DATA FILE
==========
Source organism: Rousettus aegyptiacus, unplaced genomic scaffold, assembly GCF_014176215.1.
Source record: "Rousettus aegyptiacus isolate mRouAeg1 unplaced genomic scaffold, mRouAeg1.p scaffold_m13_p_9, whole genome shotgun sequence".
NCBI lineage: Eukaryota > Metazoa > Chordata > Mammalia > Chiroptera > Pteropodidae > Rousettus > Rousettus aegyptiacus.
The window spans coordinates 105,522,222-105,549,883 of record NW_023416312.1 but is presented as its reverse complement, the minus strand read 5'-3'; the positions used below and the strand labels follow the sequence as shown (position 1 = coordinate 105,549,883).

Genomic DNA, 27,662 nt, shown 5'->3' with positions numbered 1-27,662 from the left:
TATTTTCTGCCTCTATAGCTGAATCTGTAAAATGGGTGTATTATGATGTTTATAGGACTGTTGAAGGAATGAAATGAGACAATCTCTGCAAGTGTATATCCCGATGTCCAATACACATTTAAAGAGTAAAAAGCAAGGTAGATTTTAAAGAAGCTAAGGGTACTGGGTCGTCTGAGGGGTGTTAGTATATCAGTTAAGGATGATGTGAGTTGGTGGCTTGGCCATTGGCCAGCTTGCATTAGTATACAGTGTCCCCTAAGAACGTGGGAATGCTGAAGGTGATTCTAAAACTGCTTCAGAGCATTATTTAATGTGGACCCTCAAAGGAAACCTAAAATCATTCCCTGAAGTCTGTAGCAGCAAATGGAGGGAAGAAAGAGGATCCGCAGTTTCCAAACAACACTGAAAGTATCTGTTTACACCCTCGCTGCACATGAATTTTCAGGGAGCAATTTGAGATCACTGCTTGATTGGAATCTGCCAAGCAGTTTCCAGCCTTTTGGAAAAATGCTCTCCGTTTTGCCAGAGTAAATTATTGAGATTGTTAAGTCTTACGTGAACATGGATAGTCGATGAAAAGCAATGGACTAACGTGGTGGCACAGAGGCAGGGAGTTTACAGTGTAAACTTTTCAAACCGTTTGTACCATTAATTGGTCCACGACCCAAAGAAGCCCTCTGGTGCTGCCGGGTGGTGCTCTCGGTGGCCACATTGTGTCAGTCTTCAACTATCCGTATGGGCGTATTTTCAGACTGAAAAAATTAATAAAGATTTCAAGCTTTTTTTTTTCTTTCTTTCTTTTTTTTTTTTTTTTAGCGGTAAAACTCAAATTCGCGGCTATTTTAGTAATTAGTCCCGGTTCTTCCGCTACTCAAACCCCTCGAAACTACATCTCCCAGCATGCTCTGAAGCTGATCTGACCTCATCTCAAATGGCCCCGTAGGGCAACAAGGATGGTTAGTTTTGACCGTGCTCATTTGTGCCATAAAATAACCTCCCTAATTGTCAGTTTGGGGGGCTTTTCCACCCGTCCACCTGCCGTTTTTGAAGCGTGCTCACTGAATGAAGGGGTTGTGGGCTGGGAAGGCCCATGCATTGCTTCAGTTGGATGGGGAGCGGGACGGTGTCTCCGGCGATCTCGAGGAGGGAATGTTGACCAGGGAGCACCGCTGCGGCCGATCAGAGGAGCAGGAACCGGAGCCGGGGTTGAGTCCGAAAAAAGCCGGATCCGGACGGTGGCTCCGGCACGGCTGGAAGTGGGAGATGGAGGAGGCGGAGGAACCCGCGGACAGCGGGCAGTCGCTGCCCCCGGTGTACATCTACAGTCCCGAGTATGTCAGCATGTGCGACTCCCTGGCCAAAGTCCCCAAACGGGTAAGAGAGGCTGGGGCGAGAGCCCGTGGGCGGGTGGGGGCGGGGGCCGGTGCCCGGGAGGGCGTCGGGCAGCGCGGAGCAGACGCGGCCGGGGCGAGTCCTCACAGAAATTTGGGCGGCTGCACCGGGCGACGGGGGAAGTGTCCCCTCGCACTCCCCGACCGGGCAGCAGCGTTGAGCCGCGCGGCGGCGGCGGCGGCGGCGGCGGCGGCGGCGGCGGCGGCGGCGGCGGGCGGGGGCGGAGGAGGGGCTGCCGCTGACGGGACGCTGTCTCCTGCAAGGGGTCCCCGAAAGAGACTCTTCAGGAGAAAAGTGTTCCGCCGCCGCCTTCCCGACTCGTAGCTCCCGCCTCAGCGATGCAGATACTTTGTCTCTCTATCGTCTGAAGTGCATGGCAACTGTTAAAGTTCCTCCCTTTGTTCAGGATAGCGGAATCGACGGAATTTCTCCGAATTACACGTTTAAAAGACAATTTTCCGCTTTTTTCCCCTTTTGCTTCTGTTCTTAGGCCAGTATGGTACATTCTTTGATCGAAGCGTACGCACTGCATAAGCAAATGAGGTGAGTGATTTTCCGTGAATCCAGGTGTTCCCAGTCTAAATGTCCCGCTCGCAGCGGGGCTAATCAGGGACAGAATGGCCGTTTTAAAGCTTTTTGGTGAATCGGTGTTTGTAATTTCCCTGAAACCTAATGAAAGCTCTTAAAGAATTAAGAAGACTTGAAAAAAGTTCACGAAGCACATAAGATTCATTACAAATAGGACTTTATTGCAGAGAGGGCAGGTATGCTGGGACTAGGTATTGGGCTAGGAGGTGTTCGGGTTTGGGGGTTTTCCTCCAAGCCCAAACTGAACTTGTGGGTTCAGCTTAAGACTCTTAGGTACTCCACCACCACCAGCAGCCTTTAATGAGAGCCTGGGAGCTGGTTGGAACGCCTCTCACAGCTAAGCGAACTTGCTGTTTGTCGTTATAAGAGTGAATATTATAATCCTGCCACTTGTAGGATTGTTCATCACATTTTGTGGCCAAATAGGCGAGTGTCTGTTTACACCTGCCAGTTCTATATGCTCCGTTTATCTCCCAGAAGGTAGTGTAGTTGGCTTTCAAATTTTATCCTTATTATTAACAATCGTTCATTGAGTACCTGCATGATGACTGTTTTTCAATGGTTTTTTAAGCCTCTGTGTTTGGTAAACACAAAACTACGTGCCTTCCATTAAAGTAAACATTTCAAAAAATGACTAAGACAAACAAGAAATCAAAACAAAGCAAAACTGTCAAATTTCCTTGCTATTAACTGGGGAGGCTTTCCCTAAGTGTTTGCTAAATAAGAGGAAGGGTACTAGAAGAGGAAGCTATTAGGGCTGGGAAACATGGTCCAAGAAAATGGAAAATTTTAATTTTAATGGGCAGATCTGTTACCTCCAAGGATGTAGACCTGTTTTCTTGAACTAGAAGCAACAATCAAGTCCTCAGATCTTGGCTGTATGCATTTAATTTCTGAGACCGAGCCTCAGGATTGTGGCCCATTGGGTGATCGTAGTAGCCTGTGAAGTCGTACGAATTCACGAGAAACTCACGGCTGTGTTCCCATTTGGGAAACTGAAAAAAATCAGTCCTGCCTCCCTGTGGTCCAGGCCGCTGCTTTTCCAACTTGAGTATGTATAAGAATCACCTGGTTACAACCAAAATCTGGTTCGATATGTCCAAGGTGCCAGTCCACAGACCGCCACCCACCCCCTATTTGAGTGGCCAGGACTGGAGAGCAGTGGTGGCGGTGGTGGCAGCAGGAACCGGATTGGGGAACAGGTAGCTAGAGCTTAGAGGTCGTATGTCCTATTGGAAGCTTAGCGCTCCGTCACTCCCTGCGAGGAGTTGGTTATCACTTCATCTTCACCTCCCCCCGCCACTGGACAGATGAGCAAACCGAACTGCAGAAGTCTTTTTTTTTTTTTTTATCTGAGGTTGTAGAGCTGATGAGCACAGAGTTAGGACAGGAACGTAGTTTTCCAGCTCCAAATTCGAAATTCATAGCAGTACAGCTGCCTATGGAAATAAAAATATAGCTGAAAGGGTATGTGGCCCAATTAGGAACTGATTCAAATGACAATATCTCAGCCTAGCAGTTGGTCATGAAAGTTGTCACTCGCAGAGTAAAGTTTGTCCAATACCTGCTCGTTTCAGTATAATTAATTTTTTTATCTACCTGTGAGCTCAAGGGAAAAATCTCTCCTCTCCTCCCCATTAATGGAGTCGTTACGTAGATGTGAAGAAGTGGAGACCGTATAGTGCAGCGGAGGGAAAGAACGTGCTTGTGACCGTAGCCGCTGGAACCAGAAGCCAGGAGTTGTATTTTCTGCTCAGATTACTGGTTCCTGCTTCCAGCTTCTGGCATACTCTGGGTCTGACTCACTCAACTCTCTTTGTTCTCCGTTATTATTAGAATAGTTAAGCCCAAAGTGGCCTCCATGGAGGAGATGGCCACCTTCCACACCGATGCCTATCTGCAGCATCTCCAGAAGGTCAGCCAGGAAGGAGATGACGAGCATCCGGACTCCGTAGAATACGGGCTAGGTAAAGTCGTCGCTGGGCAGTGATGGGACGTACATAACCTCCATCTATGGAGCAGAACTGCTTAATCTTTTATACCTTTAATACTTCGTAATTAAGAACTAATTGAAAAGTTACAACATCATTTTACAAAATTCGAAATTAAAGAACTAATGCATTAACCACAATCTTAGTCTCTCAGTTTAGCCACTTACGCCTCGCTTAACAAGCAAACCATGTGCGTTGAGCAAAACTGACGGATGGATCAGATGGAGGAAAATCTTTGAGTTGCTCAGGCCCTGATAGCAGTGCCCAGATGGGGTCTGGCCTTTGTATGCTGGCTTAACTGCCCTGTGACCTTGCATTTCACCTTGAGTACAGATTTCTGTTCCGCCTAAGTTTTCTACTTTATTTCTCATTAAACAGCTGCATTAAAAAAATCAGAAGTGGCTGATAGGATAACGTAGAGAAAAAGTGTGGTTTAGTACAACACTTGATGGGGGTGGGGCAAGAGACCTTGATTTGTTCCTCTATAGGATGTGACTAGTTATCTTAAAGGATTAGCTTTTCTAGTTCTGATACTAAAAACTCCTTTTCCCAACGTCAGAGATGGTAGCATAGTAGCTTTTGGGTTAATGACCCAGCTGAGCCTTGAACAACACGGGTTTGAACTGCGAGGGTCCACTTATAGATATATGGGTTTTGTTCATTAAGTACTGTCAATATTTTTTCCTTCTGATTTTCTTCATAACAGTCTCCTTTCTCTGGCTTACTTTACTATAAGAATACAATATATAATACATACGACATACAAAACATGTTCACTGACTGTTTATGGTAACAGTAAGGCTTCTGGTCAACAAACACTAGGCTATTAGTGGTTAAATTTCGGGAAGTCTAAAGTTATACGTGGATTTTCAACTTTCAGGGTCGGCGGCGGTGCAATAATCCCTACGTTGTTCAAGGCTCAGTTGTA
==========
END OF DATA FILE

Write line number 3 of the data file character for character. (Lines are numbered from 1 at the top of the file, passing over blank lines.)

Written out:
NCBI lineage: Eukaryota > Metazoa > Chordata > Mammalia > Chiroptera > Pteropodidae > Rousettus > Rousettus aegyptiacus.